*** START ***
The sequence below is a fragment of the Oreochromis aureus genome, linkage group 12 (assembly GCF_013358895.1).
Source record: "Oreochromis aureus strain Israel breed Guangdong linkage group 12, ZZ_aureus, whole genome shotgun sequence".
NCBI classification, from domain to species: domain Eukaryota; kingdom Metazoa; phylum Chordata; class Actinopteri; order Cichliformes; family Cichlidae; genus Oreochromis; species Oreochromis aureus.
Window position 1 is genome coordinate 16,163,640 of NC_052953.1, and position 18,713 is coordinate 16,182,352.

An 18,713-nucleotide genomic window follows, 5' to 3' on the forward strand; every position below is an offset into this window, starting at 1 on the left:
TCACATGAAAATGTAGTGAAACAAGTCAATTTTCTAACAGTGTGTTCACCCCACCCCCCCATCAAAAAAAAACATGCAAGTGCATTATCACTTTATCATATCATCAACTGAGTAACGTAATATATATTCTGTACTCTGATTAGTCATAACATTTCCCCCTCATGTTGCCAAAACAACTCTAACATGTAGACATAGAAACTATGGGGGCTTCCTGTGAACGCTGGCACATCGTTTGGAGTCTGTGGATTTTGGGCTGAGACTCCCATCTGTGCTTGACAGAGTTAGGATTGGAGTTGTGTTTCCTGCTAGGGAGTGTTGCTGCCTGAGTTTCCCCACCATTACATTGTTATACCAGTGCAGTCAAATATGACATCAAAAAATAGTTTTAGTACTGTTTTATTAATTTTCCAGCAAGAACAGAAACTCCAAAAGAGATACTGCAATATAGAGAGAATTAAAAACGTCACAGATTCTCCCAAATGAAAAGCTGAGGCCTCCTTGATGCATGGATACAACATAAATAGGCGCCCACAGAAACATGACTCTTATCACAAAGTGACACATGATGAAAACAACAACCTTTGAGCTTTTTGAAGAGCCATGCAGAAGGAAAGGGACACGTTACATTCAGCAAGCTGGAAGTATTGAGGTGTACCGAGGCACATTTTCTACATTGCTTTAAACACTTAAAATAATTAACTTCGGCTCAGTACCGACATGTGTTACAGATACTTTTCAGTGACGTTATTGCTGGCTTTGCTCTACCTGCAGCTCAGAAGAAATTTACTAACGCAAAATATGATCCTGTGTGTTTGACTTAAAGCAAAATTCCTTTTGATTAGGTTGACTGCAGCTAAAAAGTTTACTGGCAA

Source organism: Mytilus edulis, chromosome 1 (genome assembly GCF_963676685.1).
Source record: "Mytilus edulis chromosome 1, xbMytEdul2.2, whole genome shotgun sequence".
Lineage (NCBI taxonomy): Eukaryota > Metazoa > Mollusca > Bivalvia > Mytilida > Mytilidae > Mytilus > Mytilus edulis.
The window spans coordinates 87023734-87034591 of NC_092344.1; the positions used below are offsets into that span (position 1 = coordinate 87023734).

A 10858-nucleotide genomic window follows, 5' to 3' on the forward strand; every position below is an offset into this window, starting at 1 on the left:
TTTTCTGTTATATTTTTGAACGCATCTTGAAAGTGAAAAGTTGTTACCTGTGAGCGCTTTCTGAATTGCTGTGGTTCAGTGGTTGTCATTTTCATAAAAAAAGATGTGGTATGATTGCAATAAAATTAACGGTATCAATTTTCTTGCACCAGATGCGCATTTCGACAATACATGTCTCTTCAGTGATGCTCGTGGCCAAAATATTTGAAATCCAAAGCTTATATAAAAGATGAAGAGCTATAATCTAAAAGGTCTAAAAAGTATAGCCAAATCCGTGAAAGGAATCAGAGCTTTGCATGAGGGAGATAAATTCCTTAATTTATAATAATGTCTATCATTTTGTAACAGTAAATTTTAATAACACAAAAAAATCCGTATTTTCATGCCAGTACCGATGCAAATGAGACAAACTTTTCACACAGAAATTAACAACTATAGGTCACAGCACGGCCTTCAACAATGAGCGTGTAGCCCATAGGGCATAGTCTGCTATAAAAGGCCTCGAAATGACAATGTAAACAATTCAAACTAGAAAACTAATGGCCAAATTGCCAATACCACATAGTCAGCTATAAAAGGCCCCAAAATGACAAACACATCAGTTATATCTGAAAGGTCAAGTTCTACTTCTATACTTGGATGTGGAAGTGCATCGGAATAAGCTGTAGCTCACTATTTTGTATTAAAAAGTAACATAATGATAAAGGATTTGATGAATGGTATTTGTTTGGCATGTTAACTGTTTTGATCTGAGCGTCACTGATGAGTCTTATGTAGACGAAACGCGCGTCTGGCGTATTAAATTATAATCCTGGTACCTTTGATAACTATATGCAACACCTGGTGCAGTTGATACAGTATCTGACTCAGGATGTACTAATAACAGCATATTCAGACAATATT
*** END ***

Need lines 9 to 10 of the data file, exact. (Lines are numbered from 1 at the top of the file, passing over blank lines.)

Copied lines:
Lineage (NCBI taxonomy): Eukaryota > Metazoa > Mollusca > Bivalvia > Mytilida > Mytilidae > Mytilus > Mytilus edulis.
The window spans coordinates 87023734-87034591 of NC_092344.1; the positions used below are offsets into that span (position 1 = coordinate 87023734).